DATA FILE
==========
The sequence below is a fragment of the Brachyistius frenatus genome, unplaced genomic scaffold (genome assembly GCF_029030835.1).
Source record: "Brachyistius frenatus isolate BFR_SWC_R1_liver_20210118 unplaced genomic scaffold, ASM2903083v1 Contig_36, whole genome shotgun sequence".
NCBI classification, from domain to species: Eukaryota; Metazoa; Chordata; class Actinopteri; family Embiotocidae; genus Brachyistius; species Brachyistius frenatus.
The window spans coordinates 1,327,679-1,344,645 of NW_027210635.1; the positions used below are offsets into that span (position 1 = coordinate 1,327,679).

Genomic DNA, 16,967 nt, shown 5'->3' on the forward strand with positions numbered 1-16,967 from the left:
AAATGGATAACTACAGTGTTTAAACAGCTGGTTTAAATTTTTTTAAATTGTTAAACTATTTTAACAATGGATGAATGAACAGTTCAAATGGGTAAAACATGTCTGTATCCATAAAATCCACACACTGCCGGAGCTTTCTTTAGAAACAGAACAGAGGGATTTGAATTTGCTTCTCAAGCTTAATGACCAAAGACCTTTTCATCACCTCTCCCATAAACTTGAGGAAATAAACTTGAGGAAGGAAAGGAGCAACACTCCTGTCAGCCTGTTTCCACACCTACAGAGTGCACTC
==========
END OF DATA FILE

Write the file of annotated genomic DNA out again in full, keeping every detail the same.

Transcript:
The sequence below is a fragment of the Brachyistius frenatus genome, unplaced genomic scaffold (genome assembly GCF_029030835.1).
Source record: "Brachyistius frenatus isolate BFR_SWC_R1_liver_20210118 unplaced genomic scaffold, ASM2903083v1 Contig_36, whole genome shotgun sequence".
NCBI classification, from domain to species: Eukaryota; Metazoa; Chordata; class Actinopteri; family Embiotocidae; genus Brachyistius; species Brachyistius frenatus.
The window spans coordinates 1,327,679-1,344,645 of NW_027210635.1; the positions used below are offsets into that span (position 1 = coordinate 1,327,679).

Genomic DNA, 16,967 nt, shown 5'->3' on the forward strand with positions numbered 1-16,967 from the left:
AAATGGATAACTACAGTGTTTAAACAGCTGGTTTAAATTTTTTTAAATTGTTAAACTATTTTAACAATGGATGAATGAACAGTTCAAATGGGTAAAACATGTCTGTATCCATAAAATCCACACACTGCCGGAGCTTTCTTTAGAAACAGAACAGAGGGATTTGAATTTGCTTCTCAAGCTTAATGACCAAAGACCTTTTCATCACCTCTCCCATAAACTTGAGGAAATAAACTTGAGGAAGGAAAGGAGCAACACTCCTGTCAGCCTGTTTCCACACCTACAGAGTGCACTC